THE UNMET NEED FOR FAMILY PLANNING ON FERTILITY LEVELS IN UGANDA: INTRODUCTION:
The world population grew to 7 billion on 31s t October 2011 of which 97% of the population was for developing countries .The total fertility rate for developed countries ranged from 1.4 and 1.3 or even less.MDCS Birthrates have declined since the baby boom era in 1960 from 3.6 to 2.0. (Carl Haub 2012). Countries that have the lowest fertility rates include Poland, Portugal, Romania 1.3%, Singapore and south Korea 1.2, Latvia and Taiwan 1.1% (PRB 2012).Some theories of low fertility in MDCS have attributed this to the role of wealth and economic development in lowering levels of fertility(Ashraf Ragab 2005).Other factors like women prestige, education, income and other factors have helped developed countries to have low fertility rates. Though fertility rates have been declining for the last three decades, fertility levels have been increasing in some parts of Sub-Saharan Africa. Countries with the highest rates include Niger 7.1, Burundi6.4 Somalia 6.4, Mali 6.3, Angola 6.3, DRC6.3, Zambia 6.3, Uganda 6.2 and Burkina Faso, 6.2per woman. In such countries, only 20% (on the average) of married women use family planning methods. This implies that the use of family planning is declining or not taking place at all (World population 2012).Sub Saharan countries that normally have high rates of fertility are characterized by poor development indicators of low life expectancy at birth, high dependency ratio, and economic vulnerability, infants mortality, low levels of education hence low levels of incomes. In East Africa, Uganda has the highest fertility rates of 6.2 (Uganda Bureau of Statistics 2011). The high population growth rate of 3.2% in Uganda implies that one million people are added unto Uganda’s population every year (UBOS 2012).Uganda’s population is expected explode to 54 million in 2025 and 130 million by 2050 based on the current birthrate. The factors underlying high population growth rate are many but the high total fertility rate of 6.2 per woman stand out, coupled with high unmet need for family planning services. Unfortunately the resource distribution does not match the growing population rate, posing a threat to the quality of life in the country. According to the population reference bureau 2012, Uganda total fertility rate, which is one of the highest in the world after Niger’s 7.1% and the unmet need for family planning is rampant and becoming an obstacle to the economic growth (UDHS 2011).This is mostly highest in the rural areas of northern region at 43% being highest rates compared to 27% in central with 27%. Yet government funding for contraceptives is insufficient to meet the urban demands (Population Reference Bureau 2011). Total Fertility Rate is the average number of children a woman would bear by the end of her child bearing years if she were to pass through years bearing children at the current observed age specific rates (UDHS 2011).Although there has been a decrease of 0.5 of children in the last five years (UDHS 2006), Uganda has the youngest population of 48.7% below 15 years of age, an implication that there’s a high dependency ratio according to the latest world population data. The total fertility rate in central(Kampala)which is 3.3% is almost half of the total fertility rate of the national level at 6.2%.Since Uganda Demographic report of 2006,the Total fertility rate (eastern 7.5%,east central 6.9,and west Nile regions 6.8%) have remained above the national level. Although there’s awareness of at least the use of one method of family planning methods ,3 in 10 married women are using modern methods of family planning. Modern family planning methods findings shows that the percentage of modern methods of family planning usage increased from 14% in 2001 to 26% to 2011 with the main provider being the government. This low percentage usage can be consolidated by the fact that 43% discontinue using...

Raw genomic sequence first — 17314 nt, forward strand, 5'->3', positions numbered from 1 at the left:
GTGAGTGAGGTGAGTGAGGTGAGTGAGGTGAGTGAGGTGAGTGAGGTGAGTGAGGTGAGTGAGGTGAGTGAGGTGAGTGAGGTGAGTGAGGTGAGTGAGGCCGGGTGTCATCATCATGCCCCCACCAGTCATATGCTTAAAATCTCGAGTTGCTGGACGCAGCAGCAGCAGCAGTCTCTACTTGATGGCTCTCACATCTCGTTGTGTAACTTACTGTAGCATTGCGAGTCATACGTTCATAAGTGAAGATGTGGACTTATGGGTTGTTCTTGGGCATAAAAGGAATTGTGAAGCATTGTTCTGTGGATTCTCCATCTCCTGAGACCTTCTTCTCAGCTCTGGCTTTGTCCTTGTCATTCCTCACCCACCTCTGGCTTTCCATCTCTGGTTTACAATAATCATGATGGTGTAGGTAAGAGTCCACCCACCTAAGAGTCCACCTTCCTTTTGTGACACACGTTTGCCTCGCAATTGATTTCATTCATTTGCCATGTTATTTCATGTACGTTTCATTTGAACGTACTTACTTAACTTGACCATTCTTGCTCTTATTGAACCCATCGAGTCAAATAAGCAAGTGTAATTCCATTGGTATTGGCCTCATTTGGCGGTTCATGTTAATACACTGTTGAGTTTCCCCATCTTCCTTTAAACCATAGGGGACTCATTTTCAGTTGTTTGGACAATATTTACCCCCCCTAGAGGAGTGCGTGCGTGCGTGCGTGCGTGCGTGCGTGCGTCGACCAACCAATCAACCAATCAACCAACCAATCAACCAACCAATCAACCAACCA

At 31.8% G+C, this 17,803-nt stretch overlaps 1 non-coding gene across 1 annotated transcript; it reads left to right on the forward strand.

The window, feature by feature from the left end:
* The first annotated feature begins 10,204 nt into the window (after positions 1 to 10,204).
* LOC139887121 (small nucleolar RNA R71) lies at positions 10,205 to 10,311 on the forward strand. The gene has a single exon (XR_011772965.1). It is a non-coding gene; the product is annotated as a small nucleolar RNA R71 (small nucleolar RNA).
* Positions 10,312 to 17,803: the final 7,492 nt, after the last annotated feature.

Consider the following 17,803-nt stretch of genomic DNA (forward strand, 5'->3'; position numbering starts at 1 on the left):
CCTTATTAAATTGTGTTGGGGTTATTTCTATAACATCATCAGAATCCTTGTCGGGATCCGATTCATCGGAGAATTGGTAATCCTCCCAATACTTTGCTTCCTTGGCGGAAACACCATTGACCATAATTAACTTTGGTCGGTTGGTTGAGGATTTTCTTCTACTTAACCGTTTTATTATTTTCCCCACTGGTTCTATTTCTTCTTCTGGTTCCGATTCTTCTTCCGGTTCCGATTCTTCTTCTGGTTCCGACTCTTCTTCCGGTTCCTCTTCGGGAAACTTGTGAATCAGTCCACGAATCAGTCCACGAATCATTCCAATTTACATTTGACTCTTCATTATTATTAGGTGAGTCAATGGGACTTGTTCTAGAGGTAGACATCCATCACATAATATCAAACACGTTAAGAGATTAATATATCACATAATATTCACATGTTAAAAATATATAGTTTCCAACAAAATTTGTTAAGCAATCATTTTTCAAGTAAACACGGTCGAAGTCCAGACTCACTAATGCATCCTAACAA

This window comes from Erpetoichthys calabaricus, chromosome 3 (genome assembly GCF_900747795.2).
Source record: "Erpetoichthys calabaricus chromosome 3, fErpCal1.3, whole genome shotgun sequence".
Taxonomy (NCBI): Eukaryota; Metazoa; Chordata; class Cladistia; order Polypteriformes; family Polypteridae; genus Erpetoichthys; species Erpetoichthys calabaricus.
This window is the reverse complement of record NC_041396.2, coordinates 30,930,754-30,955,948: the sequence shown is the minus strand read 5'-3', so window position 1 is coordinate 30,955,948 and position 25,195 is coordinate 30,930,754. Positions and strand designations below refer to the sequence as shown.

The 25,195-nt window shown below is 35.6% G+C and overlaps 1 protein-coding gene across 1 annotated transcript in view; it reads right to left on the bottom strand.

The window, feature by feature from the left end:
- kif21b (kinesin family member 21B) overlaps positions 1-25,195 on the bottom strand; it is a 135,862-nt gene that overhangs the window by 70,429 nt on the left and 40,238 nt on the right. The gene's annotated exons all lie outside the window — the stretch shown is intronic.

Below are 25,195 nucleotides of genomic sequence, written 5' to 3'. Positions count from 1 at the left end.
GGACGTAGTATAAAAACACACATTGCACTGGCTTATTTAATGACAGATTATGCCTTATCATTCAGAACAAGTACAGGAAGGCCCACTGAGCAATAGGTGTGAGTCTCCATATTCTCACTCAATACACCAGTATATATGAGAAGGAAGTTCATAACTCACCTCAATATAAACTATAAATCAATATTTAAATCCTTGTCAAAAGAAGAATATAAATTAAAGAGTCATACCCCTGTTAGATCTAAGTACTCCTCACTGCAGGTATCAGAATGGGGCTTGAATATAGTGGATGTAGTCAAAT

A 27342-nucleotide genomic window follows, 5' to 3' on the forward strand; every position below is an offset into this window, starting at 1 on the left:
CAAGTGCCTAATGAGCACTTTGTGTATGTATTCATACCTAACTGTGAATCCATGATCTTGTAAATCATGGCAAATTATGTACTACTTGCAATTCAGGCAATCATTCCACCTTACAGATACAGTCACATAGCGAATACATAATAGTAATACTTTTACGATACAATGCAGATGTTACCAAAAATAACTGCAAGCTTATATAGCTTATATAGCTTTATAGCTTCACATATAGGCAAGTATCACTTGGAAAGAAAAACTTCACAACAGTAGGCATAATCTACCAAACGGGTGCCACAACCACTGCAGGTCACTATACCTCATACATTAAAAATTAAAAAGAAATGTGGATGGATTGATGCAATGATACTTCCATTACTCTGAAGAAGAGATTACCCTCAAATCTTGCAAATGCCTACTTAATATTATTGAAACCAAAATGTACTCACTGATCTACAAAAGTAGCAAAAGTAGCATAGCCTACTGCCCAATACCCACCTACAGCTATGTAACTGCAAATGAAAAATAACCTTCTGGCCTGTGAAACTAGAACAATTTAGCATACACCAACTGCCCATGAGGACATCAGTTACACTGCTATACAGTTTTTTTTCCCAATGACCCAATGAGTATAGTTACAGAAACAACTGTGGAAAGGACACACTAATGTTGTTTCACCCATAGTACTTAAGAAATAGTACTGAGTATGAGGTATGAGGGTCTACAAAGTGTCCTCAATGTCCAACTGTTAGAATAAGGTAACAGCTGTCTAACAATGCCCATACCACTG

Please join StudyMode to read the full document